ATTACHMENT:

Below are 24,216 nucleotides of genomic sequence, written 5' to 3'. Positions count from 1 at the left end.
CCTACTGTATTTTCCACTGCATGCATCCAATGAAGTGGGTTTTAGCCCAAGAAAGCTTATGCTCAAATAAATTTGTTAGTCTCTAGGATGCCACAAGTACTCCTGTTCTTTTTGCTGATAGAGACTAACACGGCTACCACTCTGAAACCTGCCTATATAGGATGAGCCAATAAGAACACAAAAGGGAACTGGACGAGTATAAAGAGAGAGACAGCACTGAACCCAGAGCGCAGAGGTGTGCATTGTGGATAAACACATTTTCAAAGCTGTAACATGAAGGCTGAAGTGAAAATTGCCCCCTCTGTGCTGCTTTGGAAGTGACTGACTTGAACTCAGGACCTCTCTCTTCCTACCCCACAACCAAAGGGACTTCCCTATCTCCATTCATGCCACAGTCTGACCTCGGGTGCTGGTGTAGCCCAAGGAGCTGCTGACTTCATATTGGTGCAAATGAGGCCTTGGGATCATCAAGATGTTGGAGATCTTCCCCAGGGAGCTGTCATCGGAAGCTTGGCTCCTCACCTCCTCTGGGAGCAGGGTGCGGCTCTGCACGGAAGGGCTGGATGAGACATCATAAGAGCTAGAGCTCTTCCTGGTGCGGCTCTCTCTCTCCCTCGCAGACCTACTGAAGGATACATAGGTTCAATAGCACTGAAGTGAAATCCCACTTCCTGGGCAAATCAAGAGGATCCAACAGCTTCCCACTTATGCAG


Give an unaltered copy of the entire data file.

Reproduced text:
Below are 24,216 nucleotides of genomic sequence, written 5' to 3'. Positions count from 1 at the left end.
CCTACTGTATTTTCCACTGCATGCATCCAATGAAGTGGGTTTTAGCCCAAGAAAGCTTATGCTCAAATAAATTTGTTAGTCTCTAGGATGCCACAAGTACTCCTGTTCTTTTTGCTGATAGAGACTAACACGGCTACCACTCTGAAACCTGCCTATATAGGATGAGCCAATAAGAACACAAAAGGGAACTGGACGAGTATAAAGAGAGAGACAGCACTGAACCCAGAGCGCAGAGGTGTGCATTGTGGATAAACACATTTTCAAAGCTGTAACATGAAGGCTGAAGTGAAAATTGCCCCCTCTGTGCTGCTTTGGAAGTGACTGACTTGAACTCAGGACCTCTCTCTTCCTACCCCACAACCAAAGGGACTTCCCTATCTCCATTCATGCCACAGTCTGACCTCGGGTGCTGGTGTAGCCCAAGGAGCTGCTGACTTCATATTGGTGCAAATGAGGCCTTGGGATCATCAAGATGTTGGAGATCTTCCCCAGGGAGCTGTCATCGGAAGCTTGGCTCCTCACCTCCTCTGGGAGCAGGGTGCGGCTCTGCACGGAAGGGCTGGATGAGACATCATAAGAGCTAGAGCTCTTCCTGGTGCGGCTCTCTCTCTCCCTCGCAGACCTACTGAAGGATACATAGGTTCAATAGCACTGAAGTGAAATCCCACTTCCTGGGCAAATCAAGAGGATCCAACAGCTTCCCACTTATGCAG